The words were not the exaggerated phrases of a servant trying to impress his master - what he said was the truth. If the LORD wanted Joram to know every word that Ben-Hadad spoke, or every action of his made clear as the day, whether in the field on his horse or on his bed in his bedroom, then He would reveal it to me and I would reveal it to King Joram. The king of Aram could not hide his plans because of me, so he took the only action which appeared reasonable and correct to a frustrated warrior; if something or someone dared to thwart a king's plans - remove it or him, using all the resources, if necessary, that a fully equipped army could provide. 'Go, find out where he is,' he ordered his officers, 'so that I can send men and capture him.'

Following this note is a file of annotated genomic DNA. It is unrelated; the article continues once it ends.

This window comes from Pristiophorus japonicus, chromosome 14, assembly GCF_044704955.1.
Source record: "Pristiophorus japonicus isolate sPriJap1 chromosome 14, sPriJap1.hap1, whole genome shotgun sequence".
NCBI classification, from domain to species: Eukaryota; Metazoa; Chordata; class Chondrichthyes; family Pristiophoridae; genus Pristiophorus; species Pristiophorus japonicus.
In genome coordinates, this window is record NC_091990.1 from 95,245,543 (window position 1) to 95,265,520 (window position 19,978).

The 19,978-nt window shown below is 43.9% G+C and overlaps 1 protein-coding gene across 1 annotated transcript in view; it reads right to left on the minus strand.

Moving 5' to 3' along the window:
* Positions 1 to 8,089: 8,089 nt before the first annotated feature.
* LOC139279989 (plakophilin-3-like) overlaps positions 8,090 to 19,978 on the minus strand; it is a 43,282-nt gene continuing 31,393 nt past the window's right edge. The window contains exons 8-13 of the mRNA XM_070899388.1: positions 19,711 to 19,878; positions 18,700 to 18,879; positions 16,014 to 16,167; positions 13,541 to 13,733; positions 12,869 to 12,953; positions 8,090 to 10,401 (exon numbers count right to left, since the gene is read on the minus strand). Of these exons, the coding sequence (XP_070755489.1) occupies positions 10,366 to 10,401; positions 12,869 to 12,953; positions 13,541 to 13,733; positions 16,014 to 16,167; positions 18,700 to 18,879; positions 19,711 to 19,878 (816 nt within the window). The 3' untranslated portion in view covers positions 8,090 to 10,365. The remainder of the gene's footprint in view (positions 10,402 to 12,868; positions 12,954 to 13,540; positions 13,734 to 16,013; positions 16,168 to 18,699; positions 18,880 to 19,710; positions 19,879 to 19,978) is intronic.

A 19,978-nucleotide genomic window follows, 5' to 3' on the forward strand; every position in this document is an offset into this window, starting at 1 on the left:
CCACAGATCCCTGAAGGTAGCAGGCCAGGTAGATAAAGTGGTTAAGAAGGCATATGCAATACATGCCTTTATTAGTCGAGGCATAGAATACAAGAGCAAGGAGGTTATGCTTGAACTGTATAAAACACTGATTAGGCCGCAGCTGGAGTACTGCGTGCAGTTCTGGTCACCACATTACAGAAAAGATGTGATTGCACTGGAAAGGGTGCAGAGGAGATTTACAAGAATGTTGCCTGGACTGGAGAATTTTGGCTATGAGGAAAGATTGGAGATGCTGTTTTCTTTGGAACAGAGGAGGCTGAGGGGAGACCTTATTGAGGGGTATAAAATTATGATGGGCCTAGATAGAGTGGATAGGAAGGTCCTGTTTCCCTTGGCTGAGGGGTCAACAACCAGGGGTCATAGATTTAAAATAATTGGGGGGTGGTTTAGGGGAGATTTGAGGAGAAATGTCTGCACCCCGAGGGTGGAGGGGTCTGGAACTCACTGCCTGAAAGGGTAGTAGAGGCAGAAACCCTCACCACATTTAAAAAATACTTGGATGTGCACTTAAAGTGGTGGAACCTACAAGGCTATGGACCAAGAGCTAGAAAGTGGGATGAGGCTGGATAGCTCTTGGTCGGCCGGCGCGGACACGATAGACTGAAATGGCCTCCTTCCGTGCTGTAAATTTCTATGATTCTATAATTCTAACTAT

It did not take his spies long to discover where I lived. I made no secret of my location, and discovering my home and my location was part of God's plan, even if I had wished it otherwise. Too many people in the area knew of Elisha the prophet. Because of the way the LORD used me, my name was as famous in Dothan as it was in the rest of Israel. Ben-Hadad's men soon returned to their master, eager and willing to tell him the good news and in doing so totally lift the distrust that still lingered around the shoulders of his officers like an evil, clinging miasma. They reported, 'He is in Dothan.'

And I waited.